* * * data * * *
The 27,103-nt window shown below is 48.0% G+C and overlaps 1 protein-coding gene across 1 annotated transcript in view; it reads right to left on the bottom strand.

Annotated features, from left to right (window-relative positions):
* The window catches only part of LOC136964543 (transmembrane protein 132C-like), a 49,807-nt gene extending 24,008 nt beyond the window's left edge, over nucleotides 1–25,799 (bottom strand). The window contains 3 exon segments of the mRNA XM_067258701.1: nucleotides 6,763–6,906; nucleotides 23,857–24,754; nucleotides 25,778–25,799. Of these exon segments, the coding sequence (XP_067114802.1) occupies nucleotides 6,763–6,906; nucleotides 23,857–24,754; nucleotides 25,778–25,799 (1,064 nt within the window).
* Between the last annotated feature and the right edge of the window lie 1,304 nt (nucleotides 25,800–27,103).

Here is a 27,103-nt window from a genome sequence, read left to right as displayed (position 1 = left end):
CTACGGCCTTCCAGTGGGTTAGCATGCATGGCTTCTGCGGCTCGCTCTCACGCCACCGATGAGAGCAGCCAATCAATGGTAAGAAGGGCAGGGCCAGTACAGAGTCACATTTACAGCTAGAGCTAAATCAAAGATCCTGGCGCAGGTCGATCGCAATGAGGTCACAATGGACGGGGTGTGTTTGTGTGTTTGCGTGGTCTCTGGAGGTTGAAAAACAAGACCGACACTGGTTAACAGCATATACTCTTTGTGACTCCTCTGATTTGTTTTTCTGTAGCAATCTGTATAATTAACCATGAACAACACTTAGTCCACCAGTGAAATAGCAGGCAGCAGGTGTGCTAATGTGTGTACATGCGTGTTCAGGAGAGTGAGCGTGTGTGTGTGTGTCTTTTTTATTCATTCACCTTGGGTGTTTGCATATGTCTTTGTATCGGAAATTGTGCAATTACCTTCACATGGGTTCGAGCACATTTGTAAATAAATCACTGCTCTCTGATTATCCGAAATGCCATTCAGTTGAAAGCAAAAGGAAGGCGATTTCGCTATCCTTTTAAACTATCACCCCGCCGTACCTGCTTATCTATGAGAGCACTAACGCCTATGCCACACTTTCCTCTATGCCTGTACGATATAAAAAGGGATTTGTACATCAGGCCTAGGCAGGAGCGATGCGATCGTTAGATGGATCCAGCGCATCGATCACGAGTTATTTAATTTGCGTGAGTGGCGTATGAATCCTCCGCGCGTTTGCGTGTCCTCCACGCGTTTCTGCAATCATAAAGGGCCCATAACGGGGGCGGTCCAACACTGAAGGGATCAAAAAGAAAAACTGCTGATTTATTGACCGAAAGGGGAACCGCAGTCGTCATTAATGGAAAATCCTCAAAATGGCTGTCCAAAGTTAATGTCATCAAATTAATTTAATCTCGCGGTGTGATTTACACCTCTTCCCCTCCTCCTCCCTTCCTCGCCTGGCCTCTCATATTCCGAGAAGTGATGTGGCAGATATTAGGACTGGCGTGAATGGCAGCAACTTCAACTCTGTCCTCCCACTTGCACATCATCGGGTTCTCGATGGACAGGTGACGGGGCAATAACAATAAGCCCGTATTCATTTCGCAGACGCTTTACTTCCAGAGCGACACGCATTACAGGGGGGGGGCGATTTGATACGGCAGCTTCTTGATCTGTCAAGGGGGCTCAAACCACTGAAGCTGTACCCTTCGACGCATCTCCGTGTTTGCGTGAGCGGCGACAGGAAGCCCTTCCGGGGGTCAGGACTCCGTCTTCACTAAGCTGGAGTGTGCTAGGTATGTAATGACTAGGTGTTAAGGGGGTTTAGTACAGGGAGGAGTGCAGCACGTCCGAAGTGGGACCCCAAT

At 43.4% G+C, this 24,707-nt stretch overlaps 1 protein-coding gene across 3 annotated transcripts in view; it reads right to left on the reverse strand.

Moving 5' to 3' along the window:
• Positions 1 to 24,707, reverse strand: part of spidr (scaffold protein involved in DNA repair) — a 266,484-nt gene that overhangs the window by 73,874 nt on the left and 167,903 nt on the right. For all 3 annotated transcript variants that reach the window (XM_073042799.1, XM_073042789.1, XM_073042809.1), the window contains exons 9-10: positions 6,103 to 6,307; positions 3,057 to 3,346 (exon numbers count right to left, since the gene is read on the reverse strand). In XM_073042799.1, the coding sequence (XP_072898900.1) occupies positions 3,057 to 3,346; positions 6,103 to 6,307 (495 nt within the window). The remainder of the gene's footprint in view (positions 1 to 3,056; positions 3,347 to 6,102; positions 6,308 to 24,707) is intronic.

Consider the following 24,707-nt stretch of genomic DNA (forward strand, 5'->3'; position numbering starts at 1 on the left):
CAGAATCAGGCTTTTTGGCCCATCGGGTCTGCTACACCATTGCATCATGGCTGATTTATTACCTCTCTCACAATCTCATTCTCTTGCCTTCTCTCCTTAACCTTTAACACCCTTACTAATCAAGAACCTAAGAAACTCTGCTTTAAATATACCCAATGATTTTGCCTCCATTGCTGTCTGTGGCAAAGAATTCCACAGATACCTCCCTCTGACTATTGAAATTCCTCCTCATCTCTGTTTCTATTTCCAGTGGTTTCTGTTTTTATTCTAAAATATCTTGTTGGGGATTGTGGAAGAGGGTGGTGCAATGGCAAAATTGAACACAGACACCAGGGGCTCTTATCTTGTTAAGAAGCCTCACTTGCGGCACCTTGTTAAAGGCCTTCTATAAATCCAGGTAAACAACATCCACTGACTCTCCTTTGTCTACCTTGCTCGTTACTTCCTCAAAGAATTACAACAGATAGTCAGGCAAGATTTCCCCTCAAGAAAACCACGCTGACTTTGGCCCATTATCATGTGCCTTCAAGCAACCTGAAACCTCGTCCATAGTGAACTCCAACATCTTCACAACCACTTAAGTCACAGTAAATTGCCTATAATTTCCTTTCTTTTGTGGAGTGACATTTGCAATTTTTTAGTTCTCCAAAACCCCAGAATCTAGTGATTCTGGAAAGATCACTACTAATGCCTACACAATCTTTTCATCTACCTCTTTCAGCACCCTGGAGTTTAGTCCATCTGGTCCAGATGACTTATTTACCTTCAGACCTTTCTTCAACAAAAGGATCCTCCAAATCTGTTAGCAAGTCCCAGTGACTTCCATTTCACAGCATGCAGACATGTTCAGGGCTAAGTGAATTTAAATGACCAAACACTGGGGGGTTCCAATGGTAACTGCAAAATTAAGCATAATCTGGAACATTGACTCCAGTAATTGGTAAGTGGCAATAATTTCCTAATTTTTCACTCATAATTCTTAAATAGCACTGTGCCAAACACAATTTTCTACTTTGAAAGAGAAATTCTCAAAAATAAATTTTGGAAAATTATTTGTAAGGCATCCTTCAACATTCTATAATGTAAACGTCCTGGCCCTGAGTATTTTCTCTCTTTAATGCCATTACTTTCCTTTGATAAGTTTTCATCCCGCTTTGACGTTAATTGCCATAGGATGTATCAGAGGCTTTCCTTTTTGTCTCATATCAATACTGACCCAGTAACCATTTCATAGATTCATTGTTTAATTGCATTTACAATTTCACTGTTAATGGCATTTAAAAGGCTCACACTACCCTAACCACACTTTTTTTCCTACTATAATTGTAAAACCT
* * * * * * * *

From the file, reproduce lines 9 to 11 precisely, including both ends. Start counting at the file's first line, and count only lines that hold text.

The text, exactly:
• Positions 1 to 24,707, reverse strand: part of spidr (scaffold protein involved in DNA repair) — a 266,484-nt gene that overhangs the window by 73,874 nt on the left and 167,903 nt on the right. For all 3 annotated transcript variants that reach the window (XM_073042799.1, XM_073042789.1, XM_073042809.1), the window contains exons 9-10: positions 6,103 to 6,307; positions 3,057 to 3,346 (exon numbers count right to left, since the gene is read on the reverse strand). In XM_073042799.1, the coding sequence (XP_072898900.1) occupies positions 3,057 to 3,346; positions 6,103 to 6,307 (495 nt within the window). The remainder of the gene's footprint in view (positions 1 to 3,056; positions 3,347 to 6,102; positions 6,308 to 24,707) is intronic.

Consider the following 24,707-nt stretch of genomic DNA (forward strand, 5'->3'; position numbering starts at 1 on the left):
CAGAATCAGGCTTTTTGGCCCATCGGGTCTGCTACACCATTGCATCATGGCTGATTTATTACCTCTCTCACAATCTCATTCTCTTGCCTTCTCTCCTTAACCTTTAACACCCTTACTAATCAAGAACCTAAGAAACTCTGCTTTAAATATACCCAATGATTTTGCCTCCATTGCTGTCTGTGGCAAAGAATTCCACAGATACCTCCCTCTGACTATTGAAATTCCTCCTCATCTCTGTTTCTATTTCCAGTGGTTTCTGTTTTTATTCTAAAATATCTTGTTGGGGATTGTGGAAGAGGGTGGTGCAATGGCAAAATTGAACACAGACACCAGGGGCTCTTATCTTGTTAAGAAGCCTCACTTGCGGCACCTTGTTAAAGGCCTTCTATAAATCCAGGTAAACAACATCCACTGACTCTCCTTTGTCTACCTTGCTCGTTACTTCCTCAAAGAATTACAACAGATAGTCAGGCAAGATTTCCCCTCAAGAAAACCACGCTGACTTTGGCCCATTATCATGTGCCTTCAAGCAACCTGAAACCTCGTCCATAGTGAACTCCAACATCTTCACAACCACTTAAGTCACAGTAAATTGCCTATAATTTCCTTTCTTTTGTGGAGTGACATTTGCAATTTTTTAGTTCTCCAAAACCCCAGAATCTAGTGATTCTGGAAAGATCACTACTAATGCCTACACAATCTTTTCATCTACCTCTTTCAGCACCCTGGAGTTTAGTCCATCTGGTCCAGATGACTTATTTACCTTCAGACCTTTCTTCAACAAAAGGATCCTCCAAATCTGTTAGCAAGTCCCAGTGACTTCCATTTCACAGCATGCAGACATGTTCAGGGCTAAGTGAATTTAAATGACCAAACACTGGGGGGTTCCAATGGTAACTGCAAAATTAAGCATAATCTGGAACATTGACTCCAGTAATTGGTAAGTGGCAATAATTTCCTAATTTTTCACTCATAATTCTTAAATAGCACTGTGCCAAACACAATTTTCTACTTTGAAAGAGAAATTCTCAAAAATAAATTTTGGAAAATTATTTGTAAGGCATCCTTCAACATTCTATAATGTAAACGTCCTGGCCCTGAGTATTTTCTCTCTTTAATGCCATTACTTTCCTTTGATAAGTTTTCATCCCGCTTTGACGTTAATTGCCATAGGATGTATCAGAGGCTTTCCTTTTTGTCTCATATCAATACTGACCCAGTAACCATTTCATAGATTCATTGTTTAATTGCATTTACAATTTCACTGTTAATGGCATTTAAAAGGCTCACACTACCCTAACCACACTTTTTTTCCTACTATAATTGTAAAACCT